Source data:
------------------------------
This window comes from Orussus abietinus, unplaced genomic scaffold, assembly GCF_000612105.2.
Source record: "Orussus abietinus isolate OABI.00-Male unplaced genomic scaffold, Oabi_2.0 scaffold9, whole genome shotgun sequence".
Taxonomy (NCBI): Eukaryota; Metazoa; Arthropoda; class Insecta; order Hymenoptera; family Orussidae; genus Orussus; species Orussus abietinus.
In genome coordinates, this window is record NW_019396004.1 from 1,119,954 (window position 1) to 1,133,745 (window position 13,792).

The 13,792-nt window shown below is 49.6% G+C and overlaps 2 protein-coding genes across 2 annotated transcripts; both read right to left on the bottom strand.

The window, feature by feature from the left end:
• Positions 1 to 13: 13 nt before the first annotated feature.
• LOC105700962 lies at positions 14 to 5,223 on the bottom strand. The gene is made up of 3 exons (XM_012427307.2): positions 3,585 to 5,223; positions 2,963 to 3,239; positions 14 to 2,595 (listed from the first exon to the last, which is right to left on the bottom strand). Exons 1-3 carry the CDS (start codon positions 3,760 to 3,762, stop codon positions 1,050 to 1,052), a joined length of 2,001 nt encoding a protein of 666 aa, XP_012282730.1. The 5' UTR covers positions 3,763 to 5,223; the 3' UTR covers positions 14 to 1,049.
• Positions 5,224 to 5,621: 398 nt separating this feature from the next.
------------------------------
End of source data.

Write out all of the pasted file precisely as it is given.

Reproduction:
This window comes from Orussus abietinus, unplaced genomic scaffold, assembly GCF_000612105.2.
Source record: "Orussus abietinus isolate OABI.00-Male unplaced genomic scaffold, Oabi_2.0 scaffold9, whole genome shotgun sequence".
Taxonomy (NCBI): Eukaryota; Metazoa; Arthropoda; class Insecta; order Hymenoptera; family Orussidae; genus Orussus; species Orussus abietinus.
In genome coordinates, this window is record NW_019396004.1 from 1,119,954 (window position 1) to 1,133,745 (window position 13,792).

The 13,792-nt window shown below is 49.6% G+C and overlaps 2 protein-coding genes across 2 annotated transcripts; both read right to left on the bottom strand.

The window, feature by feature from the left end:
• Positions 1 to 13: 13 nt before the first annotated feature.
• LOC105700962 lies at positions 14 to 5,223 on the bottom strand. The gene is made up of 3 exons (XM_012427307.2): positions 3,585 to 5,223; positions 2,963 to 3,239; positions 14 to 2,595 (listed from the first exon to the last, which is right to left on the bottom strand). Exons 1-3 carry the CDS (start codon positions 3,760 to 3,762, stop codon positions 1,050 to 1,052), a joined length of 2,001 nt encoding a protein of 666 aa, XP_012282730.1. The 5' UTR covers positions 3,763 to 5,223; the 3' UTR covers positions 14 to 1,049.
• Positions 5,224 to 5,621: 398 nt separating this feature from the next.